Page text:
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    Henle Help

    In Exercise 182 #9, the sentence to translate is "There were many Romans in Gaul." The answer in the MP book is "In Galliā multī Rōmānī fuērunt." Why is it "fuērunt" instead of "erant” in this case?

    If you could shed some light on this question, I'd really appreciate it. Thank you!!


    Both can be translated as "there were", so if a student were to provide erant as an answer, they certainly wouldn't be wrong. They differ only in their perfective aspect, or rather, whether or not the Romans' being in Gaul is being described in its past totality. While grammatically, there's no indication of distinctly imperfect or perfect tense, in the absence of additional context we can certainly say now that the Romans' being in Gaul is past and complete - I reckon there are not many Romans there anymore. So, the use of fuērunt may simply indicate this verb as emphasizing the Romans' being in Gaul as a totally past event. Whereas, in the context of a past story where events were happening in the midst of the Romans being in Gaul - that is, past and ongoing - use of fuērunt would cease to be appropriate.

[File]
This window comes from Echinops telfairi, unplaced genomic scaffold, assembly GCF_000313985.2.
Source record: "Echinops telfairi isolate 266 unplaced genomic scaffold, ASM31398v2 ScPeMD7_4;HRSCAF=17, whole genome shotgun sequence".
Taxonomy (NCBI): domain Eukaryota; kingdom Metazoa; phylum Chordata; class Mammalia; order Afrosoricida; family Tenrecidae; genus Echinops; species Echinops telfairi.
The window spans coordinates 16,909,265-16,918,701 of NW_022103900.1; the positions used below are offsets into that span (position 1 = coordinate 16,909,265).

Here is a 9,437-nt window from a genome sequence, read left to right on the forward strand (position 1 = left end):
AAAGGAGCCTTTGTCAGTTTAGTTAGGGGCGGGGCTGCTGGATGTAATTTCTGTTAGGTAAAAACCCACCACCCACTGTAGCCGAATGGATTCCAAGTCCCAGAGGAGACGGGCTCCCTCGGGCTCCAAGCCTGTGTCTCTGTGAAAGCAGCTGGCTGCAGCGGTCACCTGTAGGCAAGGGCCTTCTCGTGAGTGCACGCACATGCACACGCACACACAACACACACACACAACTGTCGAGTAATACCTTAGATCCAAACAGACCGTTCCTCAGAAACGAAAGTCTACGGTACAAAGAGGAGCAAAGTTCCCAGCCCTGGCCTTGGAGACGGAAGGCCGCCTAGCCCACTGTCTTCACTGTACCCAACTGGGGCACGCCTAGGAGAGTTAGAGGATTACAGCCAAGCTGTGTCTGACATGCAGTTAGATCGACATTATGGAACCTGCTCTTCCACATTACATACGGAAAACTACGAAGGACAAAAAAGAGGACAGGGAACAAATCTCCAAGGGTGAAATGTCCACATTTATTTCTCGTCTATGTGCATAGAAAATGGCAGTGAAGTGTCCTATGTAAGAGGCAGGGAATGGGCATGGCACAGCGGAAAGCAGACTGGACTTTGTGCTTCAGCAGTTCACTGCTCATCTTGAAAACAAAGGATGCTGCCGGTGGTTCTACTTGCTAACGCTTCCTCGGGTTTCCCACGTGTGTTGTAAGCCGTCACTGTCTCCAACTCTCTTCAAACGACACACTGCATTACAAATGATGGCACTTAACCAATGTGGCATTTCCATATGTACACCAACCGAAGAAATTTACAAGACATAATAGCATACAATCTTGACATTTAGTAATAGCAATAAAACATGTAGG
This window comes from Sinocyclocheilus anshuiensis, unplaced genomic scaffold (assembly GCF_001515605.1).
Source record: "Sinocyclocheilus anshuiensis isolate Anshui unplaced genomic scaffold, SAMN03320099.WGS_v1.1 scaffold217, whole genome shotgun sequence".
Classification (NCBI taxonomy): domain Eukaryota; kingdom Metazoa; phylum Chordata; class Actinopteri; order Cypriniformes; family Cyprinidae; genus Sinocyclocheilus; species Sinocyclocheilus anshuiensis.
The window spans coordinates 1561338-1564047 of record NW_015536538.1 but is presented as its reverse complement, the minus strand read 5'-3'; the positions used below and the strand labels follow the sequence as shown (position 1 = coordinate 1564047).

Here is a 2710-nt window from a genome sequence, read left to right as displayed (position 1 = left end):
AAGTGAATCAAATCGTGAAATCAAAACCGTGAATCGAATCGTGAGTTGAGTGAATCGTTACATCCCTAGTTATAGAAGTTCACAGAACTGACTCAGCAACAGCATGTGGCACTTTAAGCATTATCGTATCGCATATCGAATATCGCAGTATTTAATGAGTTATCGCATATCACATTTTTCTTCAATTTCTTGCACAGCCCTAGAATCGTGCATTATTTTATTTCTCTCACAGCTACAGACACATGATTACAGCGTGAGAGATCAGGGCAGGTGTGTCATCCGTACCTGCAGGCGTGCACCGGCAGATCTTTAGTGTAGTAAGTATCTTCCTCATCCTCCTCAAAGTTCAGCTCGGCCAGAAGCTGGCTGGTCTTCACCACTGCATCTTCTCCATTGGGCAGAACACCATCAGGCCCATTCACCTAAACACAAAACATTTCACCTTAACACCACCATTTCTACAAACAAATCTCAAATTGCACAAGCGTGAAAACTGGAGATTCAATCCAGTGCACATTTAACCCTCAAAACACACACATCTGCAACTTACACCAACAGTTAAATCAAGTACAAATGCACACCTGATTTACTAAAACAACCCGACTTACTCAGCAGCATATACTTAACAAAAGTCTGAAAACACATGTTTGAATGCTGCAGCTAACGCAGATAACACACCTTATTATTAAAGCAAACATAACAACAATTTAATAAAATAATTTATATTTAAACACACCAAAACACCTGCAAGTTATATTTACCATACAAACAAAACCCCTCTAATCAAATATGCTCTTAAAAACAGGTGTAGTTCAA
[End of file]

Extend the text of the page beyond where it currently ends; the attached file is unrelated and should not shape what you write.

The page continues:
- Jon